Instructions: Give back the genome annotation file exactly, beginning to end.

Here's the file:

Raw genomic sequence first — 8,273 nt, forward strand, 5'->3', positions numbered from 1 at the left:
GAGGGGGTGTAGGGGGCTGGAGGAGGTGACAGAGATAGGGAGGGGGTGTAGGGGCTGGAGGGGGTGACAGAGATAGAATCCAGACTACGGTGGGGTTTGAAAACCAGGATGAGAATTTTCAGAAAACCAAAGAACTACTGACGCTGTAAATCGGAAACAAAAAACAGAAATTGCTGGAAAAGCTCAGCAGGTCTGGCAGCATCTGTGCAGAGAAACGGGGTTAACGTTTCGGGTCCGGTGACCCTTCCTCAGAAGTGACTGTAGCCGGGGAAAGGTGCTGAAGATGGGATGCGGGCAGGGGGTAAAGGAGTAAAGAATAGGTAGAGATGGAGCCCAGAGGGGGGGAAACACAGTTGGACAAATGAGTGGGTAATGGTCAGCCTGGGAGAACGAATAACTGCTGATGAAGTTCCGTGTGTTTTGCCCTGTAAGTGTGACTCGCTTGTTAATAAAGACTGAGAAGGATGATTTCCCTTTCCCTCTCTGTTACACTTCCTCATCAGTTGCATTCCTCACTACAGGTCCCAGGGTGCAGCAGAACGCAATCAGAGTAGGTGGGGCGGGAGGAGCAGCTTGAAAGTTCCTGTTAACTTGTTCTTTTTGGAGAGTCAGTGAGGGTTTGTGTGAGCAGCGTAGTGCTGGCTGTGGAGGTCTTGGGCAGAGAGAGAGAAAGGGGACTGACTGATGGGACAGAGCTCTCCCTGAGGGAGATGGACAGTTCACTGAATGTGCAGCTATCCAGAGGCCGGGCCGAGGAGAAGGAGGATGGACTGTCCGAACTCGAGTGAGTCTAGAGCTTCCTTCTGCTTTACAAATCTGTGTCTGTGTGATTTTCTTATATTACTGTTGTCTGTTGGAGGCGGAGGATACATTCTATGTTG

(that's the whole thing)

Raw genomic sequence first — 8,273 nt, forward strand, 5'->3', positions numbered from 1 at the left:
GAGGGGGTGTAGGGGGCTGGAGGAGGTGACAGAGATAGGGAGGGGGTGTAGGGGCTGGAGGGGGTGACAGAGATAGAATCCAGACTACGGTGGGGTTTGAAAACCAGGATGAGAATTTTCAGAAAACCAAAGAACTACTGACGCTGTAAATCGGAAACAAAAAACAGAAATTGCTGGAAAAGCTCAGCAGGTCTGGCAGCATCTGTGCAGAGAAACGGGGTTAACGTTTCGGGTCCGGTGACCCTTCCTCAGAAGTGACTGTAGCCGGGGAAAGGTGCTGAAGATGGGATGCGGGCAGGGGGTAAAGGAGTAAAGAATAGGTAGAGATGGAGCCCAGAGGGGGGGAAACACAGTTGGACAAATGAGTGGGTAATGGTCAGCCTGGGAGAACGAATAACTGCTGATGAAGTTCCGTGTGTTTTGCCCTGTAAGTGTGACTCGCTTGTTAATAAAGACTGAGAAGGATGATTTCCCTTTCCCTCTCTGTTACACTTCCTCATCAGTTGCATTCCTCACTACAGGTCCCAGGGTGCAGCAGAACGCAATCAGAGTAGGTGGGGCGGGAGGAGCAGCTTGAAAGTTCCTGTTAACTTGTTCTTTTTGGAGAGTCAGTGAGGGTTTGTGTGAGCAGCGTAGTGCTGGCTGTGGAGGTCTTGGGCAGAGAGAGAGAAAGGGGACTGACTGATGGGACAGAGCTCTCCCTGAGGGAGATGGACAGTTCACTGAATGTGCAGCTATCCAGAGGCCGGGCCGAGGAGAAGGAGGATGGACTGTCCGAACTCGAGTGAGTCTAGAGCTTCCTTCTGCTTTACAAATCTGTGTCTGTGTGATTTTCTTATATTACTGTTGTCTGTTGGAGGCGGAGGATACATTCTATGTTG